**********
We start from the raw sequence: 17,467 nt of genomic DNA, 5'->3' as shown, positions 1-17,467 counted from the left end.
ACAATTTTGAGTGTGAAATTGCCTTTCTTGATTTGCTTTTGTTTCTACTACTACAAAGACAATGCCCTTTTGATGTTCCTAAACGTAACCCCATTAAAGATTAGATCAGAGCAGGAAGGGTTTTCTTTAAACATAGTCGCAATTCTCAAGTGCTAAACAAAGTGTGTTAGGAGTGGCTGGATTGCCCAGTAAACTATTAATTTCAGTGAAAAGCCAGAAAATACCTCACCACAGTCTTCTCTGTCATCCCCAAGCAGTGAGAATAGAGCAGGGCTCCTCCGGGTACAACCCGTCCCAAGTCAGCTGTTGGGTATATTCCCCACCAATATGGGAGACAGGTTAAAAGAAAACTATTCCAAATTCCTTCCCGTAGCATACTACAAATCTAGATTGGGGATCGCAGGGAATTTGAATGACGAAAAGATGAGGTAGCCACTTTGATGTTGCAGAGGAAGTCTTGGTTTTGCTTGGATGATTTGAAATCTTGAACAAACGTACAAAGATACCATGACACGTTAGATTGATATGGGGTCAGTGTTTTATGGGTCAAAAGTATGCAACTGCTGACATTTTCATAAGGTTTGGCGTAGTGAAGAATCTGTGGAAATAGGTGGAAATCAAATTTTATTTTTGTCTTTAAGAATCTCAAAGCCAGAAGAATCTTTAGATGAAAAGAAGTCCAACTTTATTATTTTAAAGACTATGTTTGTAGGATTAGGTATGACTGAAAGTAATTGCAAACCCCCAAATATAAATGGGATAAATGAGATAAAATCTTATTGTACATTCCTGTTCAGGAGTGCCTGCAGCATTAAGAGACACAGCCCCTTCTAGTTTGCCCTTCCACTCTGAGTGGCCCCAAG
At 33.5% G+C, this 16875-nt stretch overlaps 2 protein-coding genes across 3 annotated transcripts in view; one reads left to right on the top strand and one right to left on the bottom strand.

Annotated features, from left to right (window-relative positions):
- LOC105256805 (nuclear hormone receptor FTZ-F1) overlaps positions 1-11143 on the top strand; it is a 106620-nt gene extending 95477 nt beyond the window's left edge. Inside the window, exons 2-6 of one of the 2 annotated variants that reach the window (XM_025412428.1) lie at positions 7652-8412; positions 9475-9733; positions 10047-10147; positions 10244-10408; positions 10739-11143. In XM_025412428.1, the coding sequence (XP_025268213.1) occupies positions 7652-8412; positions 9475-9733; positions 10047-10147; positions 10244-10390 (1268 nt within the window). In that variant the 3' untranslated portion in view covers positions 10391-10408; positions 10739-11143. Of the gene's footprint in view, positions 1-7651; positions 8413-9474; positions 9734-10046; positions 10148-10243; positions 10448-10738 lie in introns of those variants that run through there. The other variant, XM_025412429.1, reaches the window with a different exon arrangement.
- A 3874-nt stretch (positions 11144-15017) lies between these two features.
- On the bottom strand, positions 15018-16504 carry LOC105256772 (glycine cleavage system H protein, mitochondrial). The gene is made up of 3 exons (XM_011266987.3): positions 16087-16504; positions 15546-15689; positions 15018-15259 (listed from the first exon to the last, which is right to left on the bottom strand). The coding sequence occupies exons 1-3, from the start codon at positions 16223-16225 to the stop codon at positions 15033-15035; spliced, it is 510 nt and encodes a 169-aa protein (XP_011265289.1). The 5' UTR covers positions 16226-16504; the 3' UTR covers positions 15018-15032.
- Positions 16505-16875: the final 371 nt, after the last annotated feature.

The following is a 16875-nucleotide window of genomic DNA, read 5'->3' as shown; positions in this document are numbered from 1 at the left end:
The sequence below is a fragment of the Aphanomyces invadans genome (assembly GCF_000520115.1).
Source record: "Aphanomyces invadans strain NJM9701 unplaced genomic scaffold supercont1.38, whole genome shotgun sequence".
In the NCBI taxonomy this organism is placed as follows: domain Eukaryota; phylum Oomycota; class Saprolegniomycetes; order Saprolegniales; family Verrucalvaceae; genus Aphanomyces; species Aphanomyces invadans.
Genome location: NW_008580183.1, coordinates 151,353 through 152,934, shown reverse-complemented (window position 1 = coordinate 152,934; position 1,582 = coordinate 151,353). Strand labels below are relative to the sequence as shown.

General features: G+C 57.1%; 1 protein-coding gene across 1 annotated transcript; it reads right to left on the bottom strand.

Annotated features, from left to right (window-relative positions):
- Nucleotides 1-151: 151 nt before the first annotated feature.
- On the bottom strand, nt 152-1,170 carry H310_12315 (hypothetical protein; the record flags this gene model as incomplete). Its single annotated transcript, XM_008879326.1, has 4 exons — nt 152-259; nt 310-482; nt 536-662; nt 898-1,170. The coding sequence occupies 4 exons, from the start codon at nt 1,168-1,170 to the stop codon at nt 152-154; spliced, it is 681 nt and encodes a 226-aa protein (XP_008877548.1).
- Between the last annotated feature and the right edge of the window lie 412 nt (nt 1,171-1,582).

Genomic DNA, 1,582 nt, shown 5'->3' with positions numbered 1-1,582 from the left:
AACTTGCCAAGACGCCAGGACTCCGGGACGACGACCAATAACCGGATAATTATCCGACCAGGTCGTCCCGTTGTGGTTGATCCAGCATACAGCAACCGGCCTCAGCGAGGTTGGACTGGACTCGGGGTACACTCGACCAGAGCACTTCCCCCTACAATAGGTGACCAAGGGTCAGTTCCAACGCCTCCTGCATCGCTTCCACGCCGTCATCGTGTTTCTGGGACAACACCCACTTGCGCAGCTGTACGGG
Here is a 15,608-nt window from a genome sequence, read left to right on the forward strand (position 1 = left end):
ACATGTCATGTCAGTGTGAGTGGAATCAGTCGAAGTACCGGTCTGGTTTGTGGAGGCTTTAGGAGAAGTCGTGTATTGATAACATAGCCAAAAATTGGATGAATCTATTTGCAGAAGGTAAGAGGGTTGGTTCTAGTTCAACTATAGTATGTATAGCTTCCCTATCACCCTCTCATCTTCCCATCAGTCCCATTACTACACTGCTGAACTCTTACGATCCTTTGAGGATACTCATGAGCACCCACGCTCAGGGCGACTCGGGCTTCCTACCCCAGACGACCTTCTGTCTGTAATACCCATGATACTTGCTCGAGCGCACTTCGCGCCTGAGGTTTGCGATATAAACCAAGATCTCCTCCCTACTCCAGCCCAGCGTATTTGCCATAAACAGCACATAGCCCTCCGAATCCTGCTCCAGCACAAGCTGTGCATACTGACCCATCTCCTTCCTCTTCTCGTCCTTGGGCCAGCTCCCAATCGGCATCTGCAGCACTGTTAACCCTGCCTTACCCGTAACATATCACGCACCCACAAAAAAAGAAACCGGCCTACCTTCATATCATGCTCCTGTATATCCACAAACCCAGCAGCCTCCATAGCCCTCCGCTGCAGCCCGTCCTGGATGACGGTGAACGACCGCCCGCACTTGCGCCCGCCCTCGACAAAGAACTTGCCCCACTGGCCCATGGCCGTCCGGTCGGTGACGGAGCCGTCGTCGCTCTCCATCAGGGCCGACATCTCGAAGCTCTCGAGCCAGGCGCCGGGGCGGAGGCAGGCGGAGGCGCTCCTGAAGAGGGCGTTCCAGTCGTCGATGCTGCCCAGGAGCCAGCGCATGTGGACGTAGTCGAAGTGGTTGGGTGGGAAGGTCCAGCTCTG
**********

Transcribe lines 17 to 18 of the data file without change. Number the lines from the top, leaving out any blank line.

- On the bottom strand, nt 152-1,170 carry H310_12315 (hypothetical protein; the record flags this gene model as incomplete). Its single annotated transcript, XM_008879326.1, has 4 exons — nt 152-259; nt 310-482; nt 536-662; nt 898-1,170. The coding sequence occupies 4 exons, from the start codon at nt 1,168-1,170 to the stop codon at nt 152-154; spliced, it is 681 nt and encodes a 226-aa protein (XP_008877548.1).
- Between the last annotated feature and the right edge of the window lie 412 nt (nt 1,171-1,582).